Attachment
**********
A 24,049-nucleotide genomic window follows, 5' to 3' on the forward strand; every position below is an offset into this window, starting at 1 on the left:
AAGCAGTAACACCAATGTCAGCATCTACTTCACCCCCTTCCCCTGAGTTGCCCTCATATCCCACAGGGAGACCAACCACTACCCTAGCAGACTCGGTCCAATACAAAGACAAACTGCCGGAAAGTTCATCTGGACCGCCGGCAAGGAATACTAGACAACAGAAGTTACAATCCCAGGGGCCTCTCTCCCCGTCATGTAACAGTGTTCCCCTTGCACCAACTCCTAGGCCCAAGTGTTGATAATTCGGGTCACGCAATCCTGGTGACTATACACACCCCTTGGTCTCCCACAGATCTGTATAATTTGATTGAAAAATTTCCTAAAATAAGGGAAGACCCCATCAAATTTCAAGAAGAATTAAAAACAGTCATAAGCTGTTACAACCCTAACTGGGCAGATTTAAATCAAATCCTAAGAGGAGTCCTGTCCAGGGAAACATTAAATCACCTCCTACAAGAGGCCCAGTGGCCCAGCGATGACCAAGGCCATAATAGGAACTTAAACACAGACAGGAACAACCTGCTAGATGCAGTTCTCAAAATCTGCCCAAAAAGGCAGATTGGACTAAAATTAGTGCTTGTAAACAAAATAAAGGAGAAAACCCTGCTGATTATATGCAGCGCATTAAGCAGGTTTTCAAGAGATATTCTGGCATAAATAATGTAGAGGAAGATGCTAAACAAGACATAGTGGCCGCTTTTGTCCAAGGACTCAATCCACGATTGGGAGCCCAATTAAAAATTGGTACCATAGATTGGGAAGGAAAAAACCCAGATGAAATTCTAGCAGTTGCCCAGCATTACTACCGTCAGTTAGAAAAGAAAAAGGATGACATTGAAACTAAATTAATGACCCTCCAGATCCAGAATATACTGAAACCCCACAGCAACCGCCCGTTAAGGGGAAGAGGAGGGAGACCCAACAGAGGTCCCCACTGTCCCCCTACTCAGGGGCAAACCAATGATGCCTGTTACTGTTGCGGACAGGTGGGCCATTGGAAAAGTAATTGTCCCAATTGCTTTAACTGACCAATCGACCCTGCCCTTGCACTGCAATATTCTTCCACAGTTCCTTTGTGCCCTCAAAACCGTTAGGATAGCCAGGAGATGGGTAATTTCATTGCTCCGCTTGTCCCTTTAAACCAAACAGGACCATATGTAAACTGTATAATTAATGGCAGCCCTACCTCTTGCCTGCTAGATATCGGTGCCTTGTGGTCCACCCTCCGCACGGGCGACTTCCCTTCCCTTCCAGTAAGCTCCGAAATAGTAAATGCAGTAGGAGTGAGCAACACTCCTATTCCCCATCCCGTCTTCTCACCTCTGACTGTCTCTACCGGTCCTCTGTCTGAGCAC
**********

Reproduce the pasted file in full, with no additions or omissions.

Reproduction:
A 24,049-nucleotide genomic window follows, 5' to 3' on the forward strand; every position below is an offset into this window, starting at 1 on the left:
AAGCAGTAACACCAATGTCAGCATCTACTTCACCCCCTTCCCCTGAGTTGCCCTCATATCCCACAGGGAGACCAACCACTACCCTAGCAGACTCGGTCCAATACAAAGACAAACTGCCGGAAAGTTCATCTGGACCGCCGGCAAGGAATACTAGACAACAGAAGTTACAATCCCAGGGGCCTCTCTCCCCGTCATGTAACAGTGTTCCCCTTGCACCAACTCCTAGGCCCAAGTGTTGATAATTCGGGTCACGCAATCCTGGTGACTATACACACCCCTTGGTCTCCCACAGATCTGTATAATTTGATTGAAAAATTTCCTAAAATAAGGGAAGACCCCATCAAATTTCAAGAAGAATTAAAAACAGTCATAAGCTGTTACAACCCTAACTGGGCAGATTTAAATCAAATCCTAAGAGGAGTCCTGTCCAGGGAAACATTAAATCACCTCCTACAAGAGGCCCAGTGGCCCAGCGATGACCAAGGCCATAATAGGAACTTAAACACAGACAGGAACAACCTGCTAGATGCAGTTCTCAAAATCTGCCCAAAAAGGCAGATTGGACTAAAATTAGTGCTTGTAAACAAAATAAAGGAGAAAACCCTGCTGATTATATGCAGCGCATTAAGCAGGTTTTCAAGAGATATTCTGGCATAAATAATGTAGAGGAAGATGCTAAACAAGACATAGTGGCCGCTTTTGTCCAAGGACTCAATCCACGATTGGGAGCCCAATTAAAAATTGGTACCATAGATTGGGAAGGAAAAAACCCAGATGAAATTCTAGCAGTTGCCCAGCATTACTACCGTCAGTTAGAAAAGAAAAAGGATGACATTGAAACTAAATTAATGACCCTCCAGATCCAGAATATACTGAAACCCCACAGCAACCGCCCGTTAAGGGGAAGAGGAGGGAGACCCAACAGAGGTCCCCACTGTCCCCCTACTCAGGGGCAAACCAATGATGCCTGTTACTGTTGCGGACAGGTGGGCCATTGGAAAAGTAATTGTCCCAATTGCTTTAACTGACCAATCGACCCTGCCCTTGCACTGCAATATTCTTCCACAGTTCCTTTGTGCCCTCAAAACCGTTAGGATAGCCAGGAGATGGGTAATTTCATTGCTCCGCTTGTCCCTTTAAACCAAACAGGACCATATGTAAACTGTATAATTAATGGCAGCCCTACCTCTTGCCTGCTAGATATCGGTGCCTTGTGGTCCACCCTCCGCACGGGCGACTTCCCTTCCCTTCCAGTAAGCTCCGAAATAGTAAATGCAGTAGGAGTGAGCAACACTCCTATTCCCCATCCCGTCTTCTCACCTCTGACTGTCTCTACCGGTCCTCTGTCTGAGCAC